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Real Mighty Mouse, rodent with double the normal muscle strength, created by Swiss scientists


Researchers at the Ecole Polytechnique Federale in Lausanne have been created a real “mighty mouse” with double the normal muscle strength while looking for ways to treat age-related diseases.

According to some tests, the mouse has not only bigger muscles but, could run for twice as long on the treadmill.

Swiss researchers created the “super strong marathon mice” by tweaking a gene and found without it the rodents’ muscles bulked up and they had more energy.

If the effects the scientists found could be replicated in humans, they believe it could lead to therapies against muscle-wasting in the elderly which can lead to falls and broken bones, as well as incurable diseases such as muscular dystrophy.

However, there are also ethical concerns that such therapies could be used to give athletes an unfair advantage.

Researchers at the Ecole Polytechnique Federale in Lausanne have been created a real "mighty mouse" with double the normal muscle strength while looking for ways to treat age-related diseases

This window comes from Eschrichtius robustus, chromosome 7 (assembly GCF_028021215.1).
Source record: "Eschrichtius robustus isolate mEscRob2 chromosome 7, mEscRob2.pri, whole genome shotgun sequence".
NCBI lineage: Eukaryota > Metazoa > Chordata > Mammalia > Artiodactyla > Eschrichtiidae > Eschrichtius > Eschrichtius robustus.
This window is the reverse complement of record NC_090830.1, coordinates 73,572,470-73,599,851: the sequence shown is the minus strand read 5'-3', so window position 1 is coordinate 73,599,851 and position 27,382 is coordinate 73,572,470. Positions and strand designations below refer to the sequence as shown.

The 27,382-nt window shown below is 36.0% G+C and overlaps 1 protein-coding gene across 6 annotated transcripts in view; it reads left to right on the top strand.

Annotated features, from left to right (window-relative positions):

Researchers at the Ecole Polytechnique Federale in Lausanne have been created a real "mighty mouse" with double the normal muscle strength while looking for ways to treat age-related diseases

Swiss scientists found that a tiny inhibitor – called NCoR1 – may be responsible for how strong and powerful our muscles are.

They would then work on developing a drug which could produce a similar effect.

By genetically modifying mice to stop it working, the scientists suppressed the enzyme which normally stops muscle from building up.

Taking it out did not appear to have any adverse effects, according to their study published today in the journal Cell.

The “marathon mice” were able to run faster, longer and cover twice as much distance as unmodified mice and were also better at putting up with cold conditions.

By looking at the muscles under the microscope, researchers found they were denser and their tissue contained higher numbers of mitochondria – the “batteries” that power cells.

Similar results were found when the same experiment was repeated on worms. The researchers believe the modification could potentially be applied to humans.

Study author Professor Johan Auwerx said: “This could be used to combat muscle weakness in the elderly, which leads to falls and contributes to hospitalizations.

“In addition, we think that this could be used as a basis for developing a treatment for genetic muscular dystrophy. If these results are confirmed in humans, there’s no question it will attract interest from athletes as well as medical experts.


“It will be important for anti-doping authorities to monitor that these treatments are not used.”